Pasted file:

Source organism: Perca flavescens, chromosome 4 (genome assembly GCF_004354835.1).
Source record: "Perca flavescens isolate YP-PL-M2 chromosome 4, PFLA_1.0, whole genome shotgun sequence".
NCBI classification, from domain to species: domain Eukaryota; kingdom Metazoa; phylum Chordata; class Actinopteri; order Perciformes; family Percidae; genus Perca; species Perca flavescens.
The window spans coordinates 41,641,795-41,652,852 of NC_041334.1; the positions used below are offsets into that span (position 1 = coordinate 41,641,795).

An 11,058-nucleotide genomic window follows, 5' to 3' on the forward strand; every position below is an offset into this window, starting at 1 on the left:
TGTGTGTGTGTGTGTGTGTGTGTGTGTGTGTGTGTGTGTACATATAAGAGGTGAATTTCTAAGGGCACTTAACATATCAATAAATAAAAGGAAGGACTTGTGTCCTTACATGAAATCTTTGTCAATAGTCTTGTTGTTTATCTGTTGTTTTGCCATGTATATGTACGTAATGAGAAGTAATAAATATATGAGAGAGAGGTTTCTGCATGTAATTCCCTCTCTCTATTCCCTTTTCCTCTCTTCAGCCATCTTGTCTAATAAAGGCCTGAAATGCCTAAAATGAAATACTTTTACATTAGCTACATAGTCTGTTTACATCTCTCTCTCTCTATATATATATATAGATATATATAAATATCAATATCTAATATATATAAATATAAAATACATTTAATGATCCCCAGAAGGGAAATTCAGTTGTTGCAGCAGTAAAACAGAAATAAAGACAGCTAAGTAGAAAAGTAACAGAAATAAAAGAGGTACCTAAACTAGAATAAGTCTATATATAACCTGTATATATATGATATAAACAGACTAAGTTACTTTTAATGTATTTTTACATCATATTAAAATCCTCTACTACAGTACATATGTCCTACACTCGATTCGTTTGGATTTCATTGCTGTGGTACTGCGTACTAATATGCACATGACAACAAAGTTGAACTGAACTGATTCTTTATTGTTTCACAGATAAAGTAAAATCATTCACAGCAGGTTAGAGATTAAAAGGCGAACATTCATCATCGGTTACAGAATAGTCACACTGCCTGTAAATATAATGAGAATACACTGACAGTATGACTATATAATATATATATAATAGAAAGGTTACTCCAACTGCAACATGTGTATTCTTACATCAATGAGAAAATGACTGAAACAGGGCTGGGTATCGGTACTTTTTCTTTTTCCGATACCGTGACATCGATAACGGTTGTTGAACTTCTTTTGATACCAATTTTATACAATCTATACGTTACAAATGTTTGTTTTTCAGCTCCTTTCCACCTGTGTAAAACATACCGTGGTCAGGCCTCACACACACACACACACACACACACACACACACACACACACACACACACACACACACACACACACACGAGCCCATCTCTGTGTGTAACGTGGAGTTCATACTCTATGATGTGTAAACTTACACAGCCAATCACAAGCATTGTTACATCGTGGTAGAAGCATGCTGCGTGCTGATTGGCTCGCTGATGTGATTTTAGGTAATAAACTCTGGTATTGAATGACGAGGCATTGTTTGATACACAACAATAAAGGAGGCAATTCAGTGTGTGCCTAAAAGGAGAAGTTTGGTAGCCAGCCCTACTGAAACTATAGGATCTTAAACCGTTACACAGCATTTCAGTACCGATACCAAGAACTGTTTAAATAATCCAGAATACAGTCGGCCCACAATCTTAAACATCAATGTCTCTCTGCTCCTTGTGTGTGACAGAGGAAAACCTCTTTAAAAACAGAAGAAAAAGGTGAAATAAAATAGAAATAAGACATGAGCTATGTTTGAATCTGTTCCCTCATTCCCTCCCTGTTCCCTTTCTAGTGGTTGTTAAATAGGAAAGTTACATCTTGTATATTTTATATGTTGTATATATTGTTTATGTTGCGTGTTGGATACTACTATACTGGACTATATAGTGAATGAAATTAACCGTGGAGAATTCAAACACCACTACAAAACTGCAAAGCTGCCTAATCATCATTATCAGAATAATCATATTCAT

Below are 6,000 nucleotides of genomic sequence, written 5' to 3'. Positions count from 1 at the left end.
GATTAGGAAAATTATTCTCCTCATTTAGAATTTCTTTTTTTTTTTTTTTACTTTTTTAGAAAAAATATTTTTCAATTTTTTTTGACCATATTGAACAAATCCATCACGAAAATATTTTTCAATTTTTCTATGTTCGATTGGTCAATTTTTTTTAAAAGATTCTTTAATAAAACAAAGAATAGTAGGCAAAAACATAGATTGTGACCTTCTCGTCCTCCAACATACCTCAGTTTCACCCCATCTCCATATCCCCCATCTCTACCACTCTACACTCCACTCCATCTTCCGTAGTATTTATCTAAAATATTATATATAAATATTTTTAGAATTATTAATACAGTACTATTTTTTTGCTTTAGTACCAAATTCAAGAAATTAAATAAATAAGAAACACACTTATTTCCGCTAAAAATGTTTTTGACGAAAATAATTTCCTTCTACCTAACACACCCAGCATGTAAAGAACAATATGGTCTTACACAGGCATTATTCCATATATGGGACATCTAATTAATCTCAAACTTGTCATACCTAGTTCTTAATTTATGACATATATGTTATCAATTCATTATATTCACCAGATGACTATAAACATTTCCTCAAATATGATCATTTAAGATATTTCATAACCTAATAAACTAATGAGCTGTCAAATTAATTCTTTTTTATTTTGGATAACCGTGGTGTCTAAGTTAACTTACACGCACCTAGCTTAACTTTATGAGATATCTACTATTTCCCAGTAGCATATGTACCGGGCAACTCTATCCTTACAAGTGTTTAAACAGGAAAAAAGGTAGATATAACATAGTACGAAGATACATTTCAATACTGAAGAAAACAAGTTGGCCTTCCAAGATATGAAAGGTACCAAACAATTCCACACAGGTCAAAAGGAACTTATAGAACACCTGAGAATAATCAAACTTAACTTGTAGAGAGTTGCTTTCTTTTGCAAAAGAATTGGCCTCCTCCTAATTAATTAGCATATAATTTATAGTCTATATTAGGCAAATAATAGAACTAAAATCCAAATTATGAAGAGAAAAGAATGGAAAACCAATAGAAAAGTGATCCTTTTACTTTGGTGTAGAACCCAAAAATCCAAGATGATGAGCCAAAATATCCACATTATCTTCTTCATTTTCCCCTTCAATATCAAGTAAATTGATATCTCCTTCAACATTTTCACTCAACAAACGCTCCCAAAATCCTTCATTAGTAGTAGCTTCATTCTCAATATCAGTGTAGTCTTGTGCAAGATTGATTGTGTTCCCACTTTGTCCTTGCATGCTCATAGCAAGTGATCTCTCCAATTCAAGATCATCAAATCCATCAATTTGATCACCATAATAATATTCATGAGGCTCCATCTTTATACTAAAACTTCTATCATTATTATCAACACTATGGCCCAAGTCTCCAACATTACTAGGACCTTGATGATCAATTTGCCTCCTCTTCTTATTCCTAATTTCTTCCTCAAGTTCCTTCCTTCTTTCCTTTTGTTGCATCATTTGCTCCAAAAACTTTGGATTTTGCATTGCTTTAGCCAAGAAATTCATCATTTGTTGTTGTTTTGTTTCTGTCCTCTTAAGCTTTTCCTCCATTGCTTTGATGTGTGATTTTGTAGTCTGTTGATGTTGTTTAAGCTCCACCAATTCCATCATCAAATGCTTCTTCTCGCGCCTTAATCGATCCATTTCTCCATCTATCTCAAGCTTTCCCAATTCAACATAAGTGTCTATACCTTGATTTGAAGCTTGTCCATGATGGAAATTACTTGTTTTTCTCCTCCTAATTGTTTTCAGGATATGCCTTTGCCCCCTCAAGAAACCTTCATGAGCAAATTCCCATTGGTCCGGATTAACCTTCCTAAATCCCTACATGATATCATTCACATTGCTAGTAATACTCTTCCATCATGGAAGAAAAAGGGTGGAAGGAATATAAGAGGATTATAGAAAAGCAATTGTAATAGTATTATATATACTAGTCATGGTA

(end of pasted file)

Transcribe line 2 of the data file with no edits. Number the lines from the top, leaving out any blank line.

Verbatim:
Source record: "Perca flavescens isolate YP-PL-M2 chromosome 4, PFLA_1.0, whole genome shotgun sequence".